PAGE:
Bridger-Teton encourages cautious recreation this spring
by Bridger-Teton National Forest
May 21, 2011
Record snowpack on the Bridger-Teton National Forest, combined with above-average precipitation in April, has Forest Supervisor Jacque Buchanan encouraging visitors to the Forest to be cautious while recreating.
Forest Service officials are asking recreationists to be aware of potential flooding in canyons, especially at lower elevations. Visitors should be alert and not assume the river is the same as it once was. Travelers should not attempt to cross roads where water is flowing across. Visitors should use extreme caution when recreating around fast moving streams or rivers. "With the potential for additional landslides around the Forest, rescue agencies might not be able to get to recreationists in trouble in a timely fashion," said Buchanan. "We are encouraging all of our visitors to be extremely careful when using the Forest and suggest going out with a permitted outfitter," she said.
It can be hard to put safety ahead of recreation, but visitors need to be prepared in these snowmelt conditions. Debris in the water can certainly increase the chance of capsizing. "With the changing conditions across the Forest coupled with the landslides and the fact that the trail or road you came in on might not be there when you come out, visitors need to be prepared to self-rescue and understand that help may be delayed or unable to reach you at all," said Buchanan.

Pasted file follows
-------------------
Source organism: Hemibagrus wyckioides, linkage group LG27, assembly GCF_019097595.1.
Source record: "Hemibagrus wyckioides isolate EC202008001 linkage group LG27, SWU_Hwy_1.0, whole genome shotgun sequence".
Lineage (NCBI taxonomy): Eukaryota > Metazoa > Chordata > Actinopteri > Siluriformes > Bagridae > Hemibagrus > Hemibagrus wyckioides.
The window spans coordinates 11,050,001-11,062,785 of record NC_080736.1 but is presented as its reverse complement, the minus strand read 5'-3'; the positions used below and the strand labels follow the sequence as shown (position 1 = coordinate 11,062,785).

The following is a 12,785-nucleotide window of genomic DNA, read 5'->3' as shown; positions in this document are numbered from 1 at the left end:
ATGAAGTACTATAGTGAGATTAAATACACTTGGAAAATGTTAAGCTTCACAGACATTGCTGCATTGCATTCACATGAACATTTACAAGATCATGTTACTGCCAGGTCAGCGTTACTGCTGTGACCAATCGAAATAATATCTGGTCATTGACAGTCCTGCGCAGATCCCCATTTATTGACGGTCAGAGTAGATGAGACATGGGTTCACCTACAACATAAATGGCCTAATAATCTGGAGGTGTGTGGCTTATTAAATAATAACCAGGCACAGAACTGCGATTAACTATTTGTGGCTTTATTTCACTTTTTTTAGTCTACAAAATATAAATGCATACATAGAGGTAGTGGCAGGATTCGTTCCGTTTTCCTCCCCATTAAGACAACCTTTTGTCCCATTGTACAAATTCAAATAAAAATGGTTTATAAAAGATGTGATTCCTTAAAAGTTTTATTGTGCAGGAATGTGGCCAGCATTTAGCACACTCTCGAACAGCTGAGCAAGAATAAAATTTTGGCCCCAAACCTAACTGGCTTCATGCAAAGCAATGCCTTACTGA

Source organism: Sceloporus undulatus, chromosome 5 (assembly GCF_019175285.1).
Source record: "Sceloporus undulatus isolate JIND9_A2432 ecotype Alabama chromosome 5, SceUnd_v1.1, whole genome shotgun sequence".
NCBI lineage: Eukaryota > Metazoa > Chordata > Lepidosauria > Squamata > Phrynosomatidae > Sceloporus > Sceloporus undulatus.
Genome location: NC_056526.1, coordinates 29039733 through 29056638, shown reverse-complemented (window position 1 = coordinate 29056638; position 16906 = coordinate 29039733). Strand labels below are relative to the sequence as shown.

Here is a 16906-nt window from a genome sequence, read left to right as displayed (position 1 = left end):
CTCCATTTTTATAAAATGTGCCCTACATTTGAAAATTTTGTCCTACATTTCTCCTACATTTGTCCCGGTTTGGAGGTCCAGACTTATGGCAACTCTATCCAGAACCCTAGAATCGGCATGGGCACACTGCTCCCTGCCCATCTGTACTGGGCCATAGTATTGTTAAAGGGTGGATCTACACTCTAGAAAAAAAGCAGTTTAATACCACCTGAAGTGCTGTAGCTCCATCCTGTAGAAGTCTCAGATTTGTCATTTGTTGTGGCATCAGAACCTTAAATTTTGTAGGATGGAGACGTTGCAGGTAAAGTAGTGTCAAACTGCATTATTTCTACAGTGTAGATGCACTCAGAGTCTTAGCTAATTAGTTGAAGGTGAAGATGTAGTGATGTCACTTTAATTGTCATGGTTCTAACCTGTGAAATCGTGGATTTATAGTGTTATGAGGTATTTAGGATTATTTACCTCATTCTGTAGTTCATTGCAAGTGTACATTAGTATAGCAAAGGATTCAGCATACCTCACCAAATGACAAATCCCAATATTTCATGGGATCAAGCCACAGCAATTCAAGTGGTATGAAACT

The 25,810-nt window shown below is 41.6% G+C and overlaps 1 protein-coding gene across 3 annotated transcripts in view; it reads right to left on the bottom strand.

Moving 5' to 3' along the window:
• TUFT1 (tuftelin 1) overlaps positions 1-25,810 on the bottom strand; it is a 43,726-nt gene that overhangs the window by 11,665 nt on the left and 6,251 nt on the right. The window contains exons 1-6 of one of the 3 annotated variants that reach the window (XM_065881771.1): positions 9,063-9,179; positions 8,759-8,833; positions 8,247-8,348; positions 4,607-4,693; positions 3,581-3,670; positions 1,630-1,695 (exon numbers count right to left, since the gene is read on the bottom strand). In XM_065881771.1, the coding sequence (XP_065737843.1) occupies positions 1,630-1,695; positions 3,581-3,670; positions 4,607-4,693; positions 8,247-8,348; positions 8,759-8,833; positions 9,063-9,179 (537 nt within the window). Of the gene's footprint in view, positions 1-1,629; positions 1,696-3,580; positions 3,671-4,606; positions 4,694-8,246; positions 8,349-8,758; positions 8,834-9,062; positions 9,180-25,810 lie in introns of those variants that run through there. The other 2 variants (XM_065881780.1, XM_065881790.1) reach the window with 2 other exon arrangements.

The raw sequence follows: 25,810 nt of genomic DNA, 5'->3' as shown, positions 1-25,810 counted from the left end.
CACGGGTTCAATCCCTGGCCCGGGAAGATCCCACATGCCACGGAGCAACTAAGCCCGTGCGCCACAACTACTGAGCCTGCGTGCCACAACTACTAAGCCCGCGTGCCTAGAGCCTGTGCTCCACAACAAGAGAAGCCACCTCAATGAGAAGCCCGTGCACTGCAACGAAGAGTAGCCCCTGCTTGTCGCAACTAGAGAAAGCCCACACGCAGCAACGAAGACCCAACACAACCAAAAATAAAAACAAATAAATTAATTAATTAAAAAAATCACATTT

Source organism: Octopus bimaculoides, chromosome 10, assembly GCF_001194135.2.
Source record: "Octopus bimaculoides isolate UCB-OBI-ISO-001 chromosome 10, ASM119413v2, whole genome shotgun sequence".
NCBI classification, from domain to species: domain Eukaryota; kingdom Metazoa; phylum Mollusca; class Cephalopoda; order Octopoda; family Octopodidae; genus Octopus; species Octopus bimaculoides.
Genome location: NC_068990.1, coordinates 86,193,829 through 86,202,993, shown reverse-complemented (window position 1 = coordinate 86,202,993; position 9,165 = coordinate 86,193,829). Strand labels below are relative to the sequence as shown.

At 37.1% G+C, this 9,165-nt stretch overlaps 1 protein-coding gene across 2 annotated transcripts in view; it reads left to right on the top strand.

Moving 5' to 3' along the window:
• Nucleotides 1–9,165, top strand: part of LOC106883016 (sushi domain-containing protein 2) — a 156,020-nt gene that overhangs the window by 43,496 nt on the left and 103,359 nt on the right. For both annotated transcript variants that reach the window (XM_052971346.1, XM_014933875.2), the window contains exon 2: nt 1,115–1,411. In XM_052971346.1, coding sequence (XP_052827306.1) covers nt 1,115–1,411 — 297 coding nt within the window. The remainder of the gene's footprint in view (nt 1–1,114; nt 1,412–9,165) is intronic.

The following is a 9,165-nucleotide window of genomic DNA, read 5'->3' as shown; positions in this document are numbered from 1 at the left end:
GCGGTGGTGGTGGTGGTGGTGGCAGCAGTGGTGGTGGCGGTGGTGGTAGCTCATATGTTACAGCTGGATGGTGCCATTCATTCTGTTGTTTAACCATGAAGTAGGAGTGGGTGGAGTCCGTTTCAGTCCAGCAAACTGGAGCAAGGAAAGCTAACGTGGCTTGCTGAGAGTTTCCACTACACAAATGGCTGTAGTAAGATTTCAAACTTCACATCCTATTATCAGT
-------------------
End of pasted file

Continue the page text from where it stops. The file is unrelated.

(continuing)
Rivers change their channels constantly in high flows and log jams, landslides, or other natural occurrences can take what once was a familiar rapid and surprise even the most experienced boaters. The high water coupled with the cold water temperatures and changing spring conditions are all factors that need to be considered before launching on any of the Forestís rivers. "Part of your safety plan should be a willingness to reschedule if conditions deteriorate," Buchanan said. "It is critical that you observe the channels and look for high-water hazards before heading out."
Visitors are advised to use the following safety tips:
Watch children and pets at all times.
Avoid crossing streams and rivers.
Avoid unstable stream banks.
Avoid walking on iced covered lakes and streams.
Bridge abutments around the Forest are catching debris and building up new waves. The Forest is urging all visitors to any waterway to be properly outfitted with a personal flotation device. "Conditions are fast and the water levels are such that they will be challenging to even the most experienced boaters," said Buchanan. "With the potential for agency response to be delayed or nonexistent, it is imperative that Forest visitors are prepared for the worse-case scenario and capable of saving themselves," she said.